Archive for ‘People’s Liberation Army’

24/02/2019

China’s military build-up just starting – a lot more to come, expert warns

  • Military watchers can expect ‘something new’ at this year’s National Day parade in October, Professor Jin Canrong tells forum in Hong Kong
  • As tensions rise over Taiwan, Beijing is building a naval and missile force as powerful as any in the world, he says

Beijing’s military build-up just starting – a lot more to come, expert warns

24 Feb 2019

Submarine arms race seen heating up in Indo-Pacific amid China ‘threat’

16 Feb 2019

The US could send more nuclear attack submarines, such as the Virginia-class, to the region. Photo: AFP
Military vehicles carrying DF-16 ballistic missiles take part in China’s National Day parade. Taiwan says Beijing has such missiles trained on the self-ruled island. Photo: Handout
Military vehicles carrying DF-16 ballistic missiles take part in China’s National Day parade. Taiwan says Beijing has such missiles trained on the self-ruled island. Photo: Handout

Beijing will show the world “something new” when it rolls out its arsenal of short- to medium-range ballistic missiles at its National Day military parade in October, according to a Chinese expert on international relations.

Speaking at a seminar at the University of Hong Kong on Saturday, Professor Jin Canrong, associate dean of the school of international studies at Renmin University in Beijing, said China had made great strides in expanding its military capability, but there was a lot more to come.

US commander pushes for more funding to counter China’s influence in Indo-Pacific

While he did not elaborate on what the “something new” might be, he said the country was gearing up for a possible conflict over Taiwan, the self-ruled island that Beijing regards as a wayward province awaiting reunification.

Over the next five or 10 years, Taiwan could provide the “biggest uncertainty” for Beijing, he said, especially if the United States decided to “ignite” the situation.

Known for being outspoken on sensitive issues, Jin said that while Beijing wanted a peaceful reunification, it was wary of “pro-independence factions [on the island] and right-wing American [politicians] creating trouble”.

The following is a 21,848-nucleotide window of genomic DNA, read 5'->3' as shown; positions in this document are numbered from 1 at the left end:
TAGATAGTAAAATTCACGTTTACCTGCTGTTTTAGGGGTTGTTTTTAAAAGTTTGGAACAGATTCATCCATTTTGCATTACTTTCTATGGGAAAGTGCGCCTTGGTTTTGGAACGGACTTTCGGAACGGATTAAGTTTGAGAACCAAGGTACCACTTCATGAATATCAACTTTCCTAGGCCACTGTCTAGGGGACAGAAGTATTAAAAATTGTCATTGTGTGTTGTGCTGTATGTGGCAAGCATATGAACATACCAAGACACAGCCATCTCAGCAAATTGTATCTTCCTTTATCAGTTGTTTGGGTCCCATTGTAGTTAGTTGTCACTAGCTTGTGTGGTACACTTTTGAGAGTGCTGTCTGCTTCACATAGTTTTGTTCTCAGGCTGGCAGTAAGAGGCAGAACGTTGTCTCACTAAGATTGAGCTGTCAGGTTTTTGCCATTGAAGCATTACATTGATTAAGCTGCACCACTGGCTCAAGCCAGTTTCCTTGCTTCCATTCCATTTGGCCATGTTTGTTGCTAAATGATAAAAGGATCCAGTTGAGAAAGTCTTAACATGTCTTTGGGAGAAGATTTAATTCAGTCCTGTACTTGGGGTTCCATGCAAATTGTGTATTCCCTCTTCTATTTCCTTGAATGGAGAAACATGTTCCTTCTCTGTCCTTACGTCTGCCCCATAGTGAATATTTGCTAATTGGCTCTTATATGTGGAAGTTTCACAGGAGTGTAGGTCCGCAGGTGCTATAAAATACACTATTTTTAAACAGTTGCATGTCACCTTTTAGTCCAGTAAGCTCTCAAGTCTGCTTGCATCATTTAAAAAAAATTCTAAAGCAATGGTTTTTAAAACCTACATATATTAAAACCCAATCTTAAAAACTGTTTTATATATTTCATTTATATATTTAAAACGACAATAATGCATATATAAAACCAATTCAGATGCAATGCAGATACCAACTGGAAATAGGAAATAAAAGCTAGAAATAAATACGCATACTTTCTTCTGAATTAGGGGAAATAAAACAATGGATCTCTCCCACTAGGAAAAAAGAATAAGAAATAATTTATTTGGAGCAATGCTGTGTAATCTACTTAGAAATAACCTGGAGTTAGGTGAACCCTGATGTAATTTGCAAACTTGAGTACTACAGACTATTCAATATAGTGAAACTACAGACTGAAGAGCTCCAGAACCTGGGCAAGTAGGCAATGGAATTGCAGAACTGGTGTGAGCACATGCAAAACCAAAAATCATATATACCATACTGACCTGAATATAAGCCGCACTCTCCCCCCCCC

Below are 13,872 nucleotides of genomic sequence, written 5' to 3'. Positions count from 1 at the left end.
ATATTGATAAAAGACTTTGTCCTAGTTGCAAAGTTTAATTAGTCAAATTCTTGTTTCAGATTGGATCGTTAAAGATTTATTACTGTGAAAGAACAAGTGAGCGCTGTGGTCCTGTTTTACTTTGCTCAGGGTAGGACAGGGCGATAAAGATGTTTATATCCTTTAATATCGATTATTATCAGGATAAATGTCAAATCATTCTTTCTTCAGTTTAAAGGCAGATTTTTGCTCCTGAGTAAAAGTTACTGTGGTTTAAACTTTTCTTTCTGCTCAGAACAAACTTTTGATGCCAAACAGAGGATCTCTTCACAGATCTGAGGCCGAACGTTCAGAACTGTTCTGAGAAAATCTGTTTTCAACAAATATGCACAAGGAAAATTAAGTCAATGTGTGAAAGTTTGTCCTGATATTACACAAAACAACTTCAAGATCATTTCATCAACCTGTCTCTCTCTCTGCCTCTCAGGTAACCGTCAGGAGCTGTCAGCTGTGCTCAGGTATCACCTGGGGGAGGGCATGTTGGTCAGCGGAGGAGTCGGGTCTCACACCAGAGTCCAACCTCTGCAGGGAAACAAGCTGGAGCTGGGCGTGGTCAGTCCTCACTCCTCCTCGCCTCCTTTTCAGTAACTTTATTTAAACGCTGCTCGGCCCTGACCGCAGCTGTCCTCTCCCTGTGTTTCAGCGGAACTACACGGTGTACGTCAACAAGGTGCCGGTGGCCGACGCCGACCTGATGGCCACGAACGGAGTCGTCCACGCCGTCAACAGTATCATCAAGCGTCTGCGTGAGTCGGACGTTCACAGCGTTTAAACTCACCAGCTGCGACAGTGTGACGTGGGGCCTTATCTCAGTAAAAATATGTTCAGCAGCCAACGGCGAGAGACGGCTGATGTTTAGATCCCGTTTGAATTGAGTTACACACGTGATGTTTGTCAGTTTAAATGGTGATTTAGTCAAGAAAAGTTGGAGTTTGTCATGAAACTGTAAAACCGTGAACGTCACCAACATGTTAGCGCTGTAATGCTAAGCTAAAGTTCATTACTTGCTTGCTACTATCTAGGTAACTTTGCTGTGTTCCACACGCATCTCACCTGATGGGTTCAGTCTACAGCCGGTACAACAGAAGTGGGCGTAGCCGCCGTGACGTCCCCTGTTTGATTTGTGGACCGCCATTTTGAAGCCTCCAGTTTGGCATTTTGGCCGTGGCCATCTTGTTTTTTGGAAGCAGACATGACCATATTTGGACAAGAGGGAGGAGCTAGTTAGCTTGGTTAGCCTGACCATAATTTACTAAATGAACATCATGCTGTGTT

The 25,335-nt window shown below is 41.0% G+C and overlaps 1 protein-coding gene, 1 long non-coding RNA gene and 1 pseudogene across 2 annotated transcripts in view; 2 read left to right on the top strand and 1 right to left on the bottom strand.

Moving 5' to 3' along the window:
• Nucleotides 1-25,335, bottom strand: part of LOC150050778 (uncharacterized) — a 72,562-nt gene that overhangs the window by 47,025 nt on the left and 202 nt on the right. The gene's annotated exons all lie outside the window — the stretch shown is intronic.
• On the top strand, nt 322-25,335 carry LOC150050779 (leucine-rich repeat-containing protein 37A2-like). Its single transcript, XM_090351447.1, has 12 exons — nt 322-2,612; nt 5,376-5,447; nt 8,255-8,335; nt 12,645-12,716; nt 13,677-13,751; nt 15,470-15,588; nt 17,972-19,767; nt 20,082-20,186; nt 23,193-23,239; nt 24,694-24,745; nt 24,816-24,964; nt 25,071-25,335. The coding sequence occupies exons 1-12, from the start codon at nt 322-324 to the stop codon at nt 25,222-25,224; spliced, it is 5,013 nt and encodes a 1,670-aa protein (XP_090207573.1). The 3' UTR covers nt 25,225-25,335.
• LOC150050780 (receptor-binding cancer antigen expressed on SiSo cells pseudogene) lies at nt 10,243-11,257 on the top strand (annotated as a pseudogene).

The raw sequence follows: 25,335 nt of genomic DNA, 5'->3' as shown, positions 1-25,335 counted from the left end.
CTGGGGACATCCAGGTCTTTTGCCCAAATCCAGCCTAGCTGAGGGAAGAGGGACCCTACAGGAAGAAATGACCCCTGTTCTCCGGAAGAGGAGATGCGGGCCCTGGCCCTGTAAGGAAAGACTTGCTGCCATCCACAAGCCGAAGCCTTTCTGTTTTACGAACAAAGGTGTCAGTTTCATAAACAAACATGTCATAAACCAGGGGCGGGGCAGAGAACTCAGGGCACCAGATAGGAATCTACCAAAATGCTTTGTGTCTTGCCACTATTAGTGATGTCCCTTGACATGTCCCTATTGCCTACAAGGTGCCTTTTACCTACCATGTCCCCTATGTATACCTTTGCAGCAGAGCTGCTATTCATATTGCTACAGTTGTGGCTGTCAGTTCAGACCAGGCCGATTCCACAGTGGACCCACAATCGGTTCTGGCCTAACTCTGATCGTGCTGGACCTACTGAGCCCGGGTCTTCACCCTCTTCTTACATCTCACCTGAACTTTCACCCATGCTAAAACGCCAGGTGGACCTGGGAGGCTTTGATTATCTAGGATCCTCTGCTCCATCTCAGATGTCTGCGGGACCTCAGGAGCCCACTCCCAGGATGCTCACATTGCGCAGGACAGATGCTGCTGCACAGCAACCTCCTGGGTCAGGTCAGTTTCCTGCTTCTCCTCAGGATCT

In a speech on January 2 to mark the 40th anniversary of Beijing’s call to end military confrontation across the Taiwan Strait, Chinese President Xi Jinping said that “the political division across the strait … cannot be passed on from generation to generation”, apparently signalling his determination to bring it to an end.

Xi said China would not abandon the use of force in reunifying Taiwan, but stressed the military would target only external elements and those seeking independence for the island.

In 2017, Taipei said that it had detected the deployment of DF-16 ballistic missiles on the mainland that were aimed at Taiwan.

Jin said China was rapidly expanding its missile capabilities. The People’s Liberation Army had already stockpiled about 3,000 short- and medium-range missiles, he said, even though it had been using just 15 per cent of its production capacity.

“Just imagine if we were running at 100 per cent,” he said.

Beijing will show the world “something new” when it rolls out its ballistic missiles at its National Day military parade in October, an expert says. Photo: Xinhua
Beijing will show the world “something new” when it rolls out its ballistic missiles at its National Day military parade in October, an expert says. Photo: Xinhua

Under its plan for military modernisation China had achieved “great advancements in space, electronics and cyberwarfare”, the academic said, but its achievements to date were only the beginning.

As well as the expansion of its missile force, Beijing was investing heavily in its navy, he said.

Is China about to abandon its ‘no first use’ nuclear weapons policy?

With the deployment of the new Type 055 guided-missile destroyer – which some Chinese military experts have said is as good as anything in the US Navy – the balance of power was shifting, he said.

“For the first time in 500 years, the East has combat equipment that is at least as good as the West’s.”

With the deployment of the new Type 055 guided-missile destroyer, the balance of power between China and the US is shifting, according to Jin Canrong. Photo: Handout
With the deployment of the new Type 055 guided-missile destroyer, the balance of power between China and the US is shifting, according to Jin Canrong. Photo: Handout

And as the navy continued to modernise and expand, the US might be forced to rethink its position in the region, he said.

“When we have dozens of destroyers and four or five [aircraft] carriers the US will not be able to meddle in Taiwan.”

China’s first aircraft carrier may become test bed for electromagnetic warplane launcher